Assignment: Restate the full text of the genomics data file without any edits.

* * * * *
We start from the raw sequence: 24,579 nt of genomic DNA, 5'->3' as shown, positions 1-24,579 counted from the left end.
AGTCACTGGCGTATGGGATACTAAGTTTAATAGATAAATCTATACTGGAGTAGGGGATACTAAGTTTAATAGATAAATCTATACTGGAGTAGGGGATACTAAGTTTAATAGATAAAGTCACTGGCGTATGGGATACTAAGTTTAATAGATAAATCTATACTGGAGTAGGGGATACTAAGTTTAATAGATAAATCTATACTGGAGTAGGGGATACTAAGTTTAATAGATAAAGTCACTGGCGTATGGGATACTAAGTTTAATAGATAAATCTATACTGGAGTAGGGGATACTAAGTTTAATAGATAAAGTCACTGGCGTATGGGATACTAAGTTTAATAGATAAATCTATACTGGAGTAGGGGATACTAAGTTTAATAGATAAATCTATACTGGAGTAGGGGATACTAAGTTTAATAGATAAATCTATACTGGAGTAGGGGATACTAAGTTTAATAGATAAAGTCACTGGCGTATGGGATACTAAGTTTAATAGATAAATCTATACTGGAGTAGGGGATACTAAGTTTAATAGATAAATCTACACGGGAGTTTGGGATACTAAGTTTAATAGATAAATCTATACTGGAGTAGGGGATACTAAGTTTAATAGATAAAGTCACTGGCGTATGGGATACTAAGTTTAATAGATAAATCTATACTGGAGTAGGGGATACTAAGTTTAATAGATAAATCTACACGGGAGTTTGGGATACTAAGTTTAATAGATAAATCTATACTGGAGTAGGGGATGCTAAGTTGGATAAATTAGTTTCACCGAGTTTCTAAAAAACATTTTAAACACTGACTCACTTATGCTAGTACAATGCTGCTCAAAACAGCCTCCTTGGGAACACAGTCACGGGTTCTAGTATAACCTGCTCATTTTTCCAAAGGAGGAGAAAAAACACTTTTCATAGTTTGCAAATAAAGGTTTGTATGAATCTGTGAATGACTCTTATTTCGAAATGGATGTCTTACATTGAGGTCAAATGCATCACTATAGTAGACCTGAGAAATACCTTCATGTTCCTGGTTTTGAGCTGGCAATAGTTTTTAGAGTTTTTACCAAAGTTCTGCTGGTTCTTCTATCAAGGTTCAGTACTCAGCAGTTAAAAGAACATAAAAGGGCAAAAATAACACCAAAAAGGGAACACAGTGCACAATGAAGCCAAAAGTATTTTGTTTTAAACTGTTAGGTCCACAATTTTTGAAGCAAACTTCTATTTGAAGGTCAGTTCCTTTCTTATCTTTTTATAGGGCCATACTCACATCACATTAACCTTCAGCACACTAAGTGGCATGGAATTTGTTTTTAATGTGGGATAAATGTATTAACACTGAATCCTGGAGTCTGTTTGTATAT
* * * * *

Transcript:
We start from the raw sequence: 24,579 nt of genomic DNA, 5'->3' as shown, positions 1-24,579 counted from the left end.
AGTCACTGGCGTATGGGATACTAAGTTTAATAGATAAATCTATACTGGAGTAGGGGATACTAAGTTTAATAGATAAATCTATACTGGAGTAGGGGATACTAAGTTTAATAGATAAAGTCACTGGCGTATGGGATACTAAGTTTAATAGATAAATCTATACTGGAGTAGGGGATACTAAGTTTAATAGATAAATCTATACTGGAGTAGGGGATACTAAGTTTAATAGATAAAGTCACTGGCGTATGGGATACTAAGTTTAATAGATAAATCTATACTGGAGTAGGGGATACTAAGTTTAATAGATAAAGTCACTGGCGTATGGGATACTAAGTTTAATAGATAAATCTATACTGGAGTAGGGGATACTAAGTTTAATAGATAAATCTATACTGGAGTAGGGGATACTAAGTTTAATAGATAAATCTATACTGGAGTAGGGGATACTAAGTTTAATAGATAAAGTCACTGGCGTATGGGATACTAAGTTTAATAGATAAATCTATACTGGAGTAGGGGATACTAAGTTTAATAGATAAATCTACACGGGAGTTTGGGATACTAAGTTTAATAGATAAATCTATACTGGAGTAGGGGATACTAAGTTTAATAGATAAAGTCACTGGCGTATGGGATACTAAGTTTAATAGATAAATCTATACTGGAGTAGGGGATACTAAGTTTAATAGATAAATCTACACGGGAGTTTGGGATACTAAGTTTAATAGATAAATCTATACTGGAGTAGGGGATGCTAAGTTGGATAAATTAGTTTCACCGAGTTTCTAAAAAACATTTTAAACACTGACTCACTTATGCTAGTACAATGCTGCTCAAAACAGCCTCCTTGGGAACACAGTCACGGGTTCTAGTATAACCTGCTCATTTTTCCAAAGGAGGAGAAAAAACACTTTTCATAGTTTGCAAATAAAGGTTTGTATGAATCTGTGAATGACTCTTATTTCGAAATGGATGTCTTACATTGAGGTCAAATGCATCACTATAGTAGACCTGAGAAATACCTTCATGTTCCTGGTTTTGAGCTGGCAATAGTTTTTAGAGTTTTTACCAAAGTTCTGCTGGTTCTTCTATCAAGGTTCAGTACTCAGCAGTTAAAAGAACATAAAAGGGCAAAAATAACACCAAAAAGGGAACACAGTGCACAATGAAGCCAAAAGTATTTTGTTTTAAACTGTTAGGTCCACAATTTTTGAAGCAAACTTCTATTTGAAGGTCAGTTCCTTTCTTATCTTTTTATAGGGCCATACTCACATCACATTAACCTTCAGCACACTAAGTGGCATGGAATTTGTTTTTAATGTGGGATAAATGTATTAACACTGAATCCTGGAGTCTGTTTGTATAT